James Dean comments on the stock market action

Spitzer has gone and Bear Stearns, the investment bank being bought by JP Morgan this week for a reported $230m, was close behind him. Like an echo of the Northern Rock collapse, Bear investors, fearful of the bank’s declining ability to fund itself with short-term loans – its lifeblood – withdrew money in vast amounts. The 85-year-old institution, once the fifth largest investment bank in the US, was close to becoming the credit crunch’s biggest victim. The incident is a stark warning that no company is safe.

And with Spitzer now facing prison, bond insurers need a new hero. Thanks to securing a $1.5bn capital injection – in which Spitzer is believed to have been key – Moody’s affirmed bond insurer Ambac’s triple-A rating, but placed the company on negative ratings watch, citing lingering uncertainties while its capital plan is implemented.

Meanwhile, ABN AMRO analyst Joanna Parsons pointed to Novae’s combined ratio of 90.4%, reserve releases of £5.8m and investment income of £46.8m as the driving force behind a “superb” set of results. She continued: “Novae’s larger-than-average speciality book and lower-than-average reinsurance book means it is less exposed to firmer catastrophe rates”, and reiterated a ‘buy’ recommendation.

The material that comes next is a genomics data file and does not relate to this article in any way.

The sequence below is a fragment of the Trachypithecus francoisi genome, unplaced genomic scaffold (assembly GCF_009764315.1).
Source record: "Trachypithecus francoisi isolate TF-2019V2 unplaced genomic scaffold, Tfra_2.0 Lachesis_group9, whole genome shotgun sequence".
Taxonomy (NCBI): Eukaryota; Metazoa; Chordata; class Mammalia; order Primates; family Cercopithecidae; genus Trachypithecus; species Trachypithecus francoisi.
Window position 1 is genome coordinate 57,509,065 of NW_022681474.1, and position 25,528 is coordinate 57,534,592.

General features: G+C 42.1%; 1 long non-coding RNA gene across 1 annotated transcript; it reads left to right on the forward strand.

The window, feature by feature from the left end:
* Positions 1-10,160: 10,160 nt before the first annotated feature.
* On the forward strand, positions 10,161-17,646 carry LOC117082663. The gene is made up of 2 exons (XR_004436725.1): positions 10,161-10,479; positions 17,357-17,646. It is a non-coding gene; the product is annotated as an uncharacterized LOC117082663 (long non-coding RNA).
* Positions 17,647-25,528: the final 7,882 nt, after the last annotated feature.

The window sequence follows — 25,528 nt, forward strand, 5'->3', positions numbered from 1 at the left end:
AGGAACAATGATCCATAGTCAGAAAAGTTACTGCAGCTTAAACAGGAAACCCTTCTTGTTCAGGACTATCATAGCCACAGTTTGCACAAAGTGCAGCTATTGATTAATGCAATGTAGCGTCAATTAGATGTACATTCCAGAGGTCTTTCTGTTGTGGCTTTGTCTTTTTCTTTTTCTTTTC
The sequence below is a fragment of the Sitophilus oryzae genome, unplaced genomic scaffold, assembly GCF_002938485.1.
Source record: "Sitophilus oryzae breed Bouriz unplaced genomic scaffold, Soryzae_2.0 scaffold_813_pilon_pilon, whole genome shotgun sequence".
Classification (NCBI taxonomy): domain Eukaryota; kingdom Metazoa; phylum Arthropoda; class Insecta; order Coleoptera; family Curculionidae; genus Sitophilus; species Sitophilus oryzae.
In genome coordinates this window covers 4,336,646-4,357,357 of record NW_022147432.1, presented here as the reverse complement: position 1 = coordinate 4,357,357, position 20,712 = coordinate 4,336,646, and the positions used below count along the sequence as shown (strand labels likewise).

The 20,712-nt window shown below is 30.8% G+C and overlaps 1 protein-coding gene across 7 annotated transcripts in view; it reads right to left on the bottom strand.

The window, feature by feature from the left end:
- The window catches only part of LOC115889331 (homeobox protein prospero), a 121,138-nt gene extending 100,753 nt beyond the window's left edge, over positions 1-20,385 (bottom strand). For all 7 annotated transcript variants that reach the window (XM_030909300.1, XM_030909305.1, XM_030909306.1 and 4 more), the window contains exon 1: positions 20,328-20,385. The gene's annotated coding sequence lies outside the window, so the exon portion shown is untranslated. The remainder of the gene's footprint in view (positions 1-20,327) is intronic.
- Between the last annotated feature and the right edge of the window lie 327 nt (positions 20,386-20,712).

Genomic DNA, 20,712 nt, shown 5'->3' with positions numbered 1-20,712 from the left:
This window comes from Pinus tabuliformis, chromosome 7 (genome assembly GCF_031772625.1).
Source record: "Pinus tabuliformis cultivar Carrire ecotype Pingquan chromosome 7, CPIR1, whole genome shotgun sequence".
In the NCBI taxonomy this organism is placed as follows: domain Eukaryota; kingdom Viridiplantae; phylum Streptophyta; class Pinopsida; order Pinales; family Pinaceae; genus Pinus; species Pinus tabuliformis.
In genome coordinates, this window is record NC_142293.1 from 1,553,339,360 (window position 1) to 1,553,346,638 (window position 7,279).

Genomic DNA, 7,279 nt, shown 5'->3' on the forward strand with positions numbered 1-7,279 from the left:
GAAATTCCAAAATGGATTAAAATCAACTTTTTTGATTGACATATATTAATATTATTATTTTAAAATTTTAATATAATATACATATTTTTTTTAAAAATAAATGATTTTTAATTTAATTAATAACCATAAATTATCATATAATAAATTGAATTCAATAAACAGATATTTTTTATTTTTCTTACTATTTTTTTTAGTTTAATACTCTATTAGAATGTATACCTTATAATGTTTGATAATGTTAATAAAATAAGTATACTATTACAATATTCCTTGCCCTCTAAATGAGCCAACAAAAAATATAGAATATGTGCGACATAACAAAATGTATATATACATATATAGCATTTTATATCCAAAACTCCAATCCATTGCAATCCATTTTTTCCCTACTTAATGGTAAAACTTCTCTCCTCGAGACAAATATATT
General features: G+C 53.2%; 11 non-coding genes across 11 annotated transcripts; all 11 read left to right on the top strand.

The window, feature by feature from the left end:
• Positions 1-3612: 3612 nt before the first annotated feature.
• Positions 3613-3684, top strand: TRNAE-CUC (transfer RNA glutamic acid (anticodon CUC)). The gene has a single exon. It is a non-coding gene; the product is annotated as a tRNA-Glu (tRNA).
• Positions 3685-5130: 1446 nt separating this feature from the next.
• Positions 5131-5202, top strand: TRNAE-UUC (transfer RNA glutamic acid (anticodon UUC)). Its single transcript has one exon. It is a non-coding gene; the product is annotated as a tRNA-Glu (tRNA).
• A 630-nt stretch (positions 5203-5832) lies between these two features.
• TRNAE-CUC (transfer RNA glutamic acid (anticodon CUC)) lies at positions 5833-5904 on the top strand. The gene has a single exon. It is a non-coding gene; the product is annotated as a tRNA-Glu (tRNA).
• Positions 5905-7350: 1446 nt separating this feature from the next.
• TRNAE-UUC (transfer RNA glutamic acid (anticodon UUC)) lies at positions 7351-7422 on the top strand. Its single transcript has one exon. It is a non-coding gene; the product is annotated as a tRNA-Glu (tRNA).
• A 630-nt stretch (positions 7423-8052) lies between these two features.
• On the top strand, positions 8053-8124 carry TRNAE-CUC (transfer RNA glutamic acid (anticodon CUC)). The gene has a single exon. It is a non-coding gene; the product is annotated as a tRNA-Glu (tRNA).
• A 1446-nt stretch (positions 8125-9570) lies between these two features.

Novae also impressed Numis, beating the analyst’s profit forecast by £9m. Reiterating an ‘add’ recommendation and target price of 39p, Numis said: “Attractive upside could be unlocked with resolution of the legacy run-off units.” Novae shares were trading at 34.50p as Insurance Times went to press.

Shore Capital hammered Benfield for its disappointing results, pointing to greater than expected losses in its new corporate risk division. Analyst Eamonn Flanagan said: “Results were impacted by foreign exchange, to the tune of £10.3m, but then again so was JLT.”

He reiterated a ‘sell’ recommendation and suggested a switch to JLT stock. Benfield shares were trading at 244p as Insurance Times went to press.

Omega was given a better write-up, as the continued prospect of a takeover remained. “The group is still in talks with a number of interested parties, with a bid below 200p per share unlikely to succeed, in our view”, Flanagan said, reiterating a ‘buy recommendation. Omega shares were trading at 158.5p as Insurance Times went to press.